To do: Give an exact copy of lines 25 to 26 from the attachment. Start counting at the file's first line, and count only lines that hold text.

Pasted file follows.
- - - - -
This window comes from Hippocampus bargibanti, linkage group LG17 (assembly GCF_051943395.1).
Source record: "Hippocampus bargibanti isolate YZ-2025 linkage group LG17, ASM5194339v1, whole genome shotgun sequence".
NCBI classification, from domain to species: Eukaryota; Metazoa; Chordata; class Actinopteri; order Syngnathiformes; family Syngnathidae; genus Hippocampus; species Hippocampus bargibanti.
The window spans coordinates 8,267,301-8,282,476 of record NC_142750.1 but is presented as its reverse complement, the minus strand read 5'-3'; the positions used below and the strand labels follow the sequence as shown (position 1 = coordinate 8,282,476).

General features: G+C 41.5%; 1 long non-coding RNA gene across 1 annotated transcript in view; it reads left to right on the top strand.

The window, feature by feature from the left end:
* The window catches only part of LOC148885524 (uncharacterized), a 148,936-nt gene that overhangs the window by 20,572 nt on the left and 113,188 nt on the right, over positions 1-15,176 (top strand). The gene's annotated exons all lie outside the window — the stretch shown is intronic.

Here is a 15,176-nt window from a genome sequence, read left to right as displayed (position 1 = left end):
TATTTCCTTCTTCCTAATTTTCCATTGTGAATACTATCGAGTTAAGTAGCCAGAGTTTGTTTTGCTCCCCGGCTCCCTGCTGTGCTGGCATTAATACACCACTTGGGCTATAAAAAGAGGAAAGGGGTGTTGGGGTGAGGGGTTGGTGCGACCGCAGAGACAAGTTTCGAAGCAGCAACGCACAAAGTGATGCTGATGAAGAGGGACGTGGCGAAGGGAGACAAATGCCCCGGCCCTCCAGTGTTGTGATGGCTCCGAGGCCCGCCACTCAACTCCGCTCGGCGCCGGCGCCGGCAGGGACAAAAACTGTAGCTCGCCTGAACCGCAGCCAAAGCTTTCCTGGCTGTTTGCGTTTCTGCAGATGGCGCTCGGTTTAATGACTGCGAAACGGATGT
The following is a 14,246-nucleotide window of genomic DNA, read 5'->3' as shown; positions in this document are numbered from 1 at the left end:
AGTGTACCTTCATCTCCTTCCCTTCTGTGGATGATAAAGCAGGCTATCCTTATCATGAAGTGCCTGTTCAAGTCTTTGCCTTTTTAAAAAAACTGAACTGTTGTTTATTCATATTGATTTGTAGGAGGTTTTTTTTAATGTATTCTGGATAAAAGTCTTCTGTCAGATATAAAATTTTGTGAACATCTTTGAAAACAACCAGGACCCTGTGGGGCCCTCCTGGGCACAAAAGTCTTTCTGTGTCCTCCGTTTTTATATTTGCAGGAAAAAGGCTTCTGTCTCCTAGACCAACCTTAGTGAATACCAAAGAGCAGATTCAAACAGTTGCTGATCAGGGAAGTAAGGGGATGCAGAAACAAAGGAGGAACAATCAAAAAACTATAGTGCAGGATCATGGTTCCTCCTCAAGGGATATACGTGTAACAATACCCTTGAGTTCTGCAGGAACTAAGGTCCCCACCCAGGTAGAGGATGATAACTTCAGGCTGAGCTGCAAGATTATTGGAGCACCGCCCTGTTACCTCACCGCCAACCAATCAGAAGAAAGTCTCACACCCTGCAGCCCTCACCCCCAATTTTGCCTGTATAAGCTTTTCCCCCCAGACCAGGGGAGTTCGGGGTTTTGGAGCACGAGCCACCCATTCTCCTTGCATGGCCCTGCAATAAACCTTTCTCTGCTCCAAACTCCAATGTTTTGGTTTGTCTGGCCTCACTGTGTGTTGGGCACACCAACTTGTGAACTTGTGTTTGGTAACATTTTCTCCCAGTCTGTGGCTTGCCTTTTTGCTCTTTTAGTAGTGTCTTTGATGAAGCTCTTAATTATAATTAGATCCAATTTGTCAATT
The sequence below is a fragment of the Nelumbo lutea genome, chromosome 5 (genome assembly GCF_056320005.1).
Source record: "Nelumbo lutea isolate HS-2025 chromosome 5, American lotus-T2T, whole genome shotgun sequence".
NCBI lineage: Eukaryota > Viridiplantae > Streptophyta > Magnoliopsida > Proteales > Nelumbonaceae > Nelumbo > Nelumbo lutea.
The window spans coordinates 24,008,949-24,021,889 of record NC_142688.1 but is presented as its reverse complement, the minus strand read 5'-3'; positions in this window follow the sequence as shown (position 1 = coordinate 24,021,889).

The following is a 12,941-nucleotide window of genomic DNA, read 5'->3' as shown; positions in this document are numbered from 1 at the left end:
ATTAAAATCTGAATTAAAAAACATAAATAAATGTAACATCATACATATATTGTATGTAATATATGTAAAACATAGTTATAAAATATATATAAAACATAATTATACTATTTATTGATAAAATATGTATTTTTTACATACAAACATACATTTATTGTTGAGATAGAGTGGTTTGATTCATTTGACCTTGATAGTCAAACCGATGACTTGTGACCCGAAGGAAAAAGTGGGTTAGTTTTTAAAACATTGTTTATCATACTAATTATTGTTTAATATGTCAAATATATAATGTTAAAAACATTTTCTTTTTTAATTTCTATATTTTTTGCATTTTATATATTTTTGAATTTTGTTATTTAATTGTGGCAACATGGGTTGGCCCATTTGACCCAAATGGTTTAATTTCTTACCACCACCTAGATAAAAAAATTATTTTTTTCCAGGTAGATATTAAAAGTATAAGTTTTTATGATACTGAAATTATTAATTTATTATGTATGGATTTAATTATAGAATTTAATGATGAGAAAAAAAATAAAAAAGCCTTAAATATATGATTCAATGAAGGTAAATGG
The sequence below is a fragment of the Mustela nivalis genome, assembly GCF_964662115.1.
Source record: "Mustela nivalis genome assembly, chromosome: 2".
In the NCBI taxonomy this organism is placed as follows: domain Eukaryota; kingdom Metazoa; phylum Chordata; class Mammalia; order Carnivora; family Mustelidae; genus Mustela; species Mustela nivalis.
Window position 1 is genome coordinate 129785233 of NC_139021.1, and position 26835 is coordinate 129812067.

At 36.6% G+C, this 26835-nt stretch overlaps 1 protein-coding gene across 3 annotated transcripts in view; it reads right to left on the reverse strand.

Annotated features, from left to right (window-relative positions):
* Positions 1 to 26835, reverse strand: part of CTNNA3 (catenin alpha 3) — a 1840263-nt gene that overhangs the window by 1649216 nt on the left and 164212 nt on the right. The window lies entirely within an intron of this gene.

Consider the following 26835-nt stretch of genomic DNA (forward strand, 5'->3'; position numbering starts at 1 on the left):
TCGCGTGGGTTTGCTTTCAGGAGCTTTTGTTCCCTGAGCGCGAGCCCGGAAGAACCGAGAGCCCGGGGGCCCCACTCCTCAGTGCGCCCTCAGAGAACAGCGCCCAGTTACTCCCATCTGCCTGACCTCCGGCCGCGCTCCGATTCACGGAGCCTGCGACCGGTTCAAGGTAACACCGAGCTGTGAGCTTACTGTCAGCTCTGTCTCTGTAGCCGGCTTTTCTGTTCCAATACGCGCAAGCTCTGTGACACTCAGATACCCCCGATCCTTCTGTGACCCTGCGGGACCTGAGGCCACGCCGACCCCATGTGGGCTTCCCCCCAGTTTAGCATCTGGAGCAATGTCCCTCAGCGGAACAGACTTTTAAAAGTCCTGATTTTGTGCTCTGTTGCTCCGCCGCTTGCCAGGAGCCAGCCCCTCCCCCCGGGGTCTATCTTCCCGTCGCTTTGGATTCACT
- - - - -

Consider the following 26835-nt stretch of genomic DNA (forward strand, 5'->3'; position numbering starts at 1 on the left):
TCGCGTGGGTTTGCTTTCAGGAGCTTTTGTTCCCTGAGCGCGAGCCCGGAAGAACCGAGAGCCCGGGGGCCCCACTCCTCAGTGCGCCCTCAGAGAACAGCGCCCAGTTACTCCCATCTGCCTGACCTCCGGCCGCGCTCCGATTCACGGAGCCTGCGACCGGTTCAAGGTAACACCGAGCTGTGAGCTTACTGTCAGCTCTGTCTCTGTAGCCGGCTTTTCTGTTCCAATACGCGCAAGCTCTGTGACACTCAGATACCCCCGATCCTTCTGTGACCCTGCGGGACCTGAGGCCACGCCGACCCCATGTGGGCTTCCCCCCAGTTTAGCATCTGGAGCAATGTCCCTCAGCGGAACAGACTTTTAAAAGTCCTGATTTTGTGCTCTGTTGCTCCGCCGCTTGCCAGGAGCCAGCCCCTCCCCCCGGGGTCTATCTTCCCGTCGCTTTGGATTCACT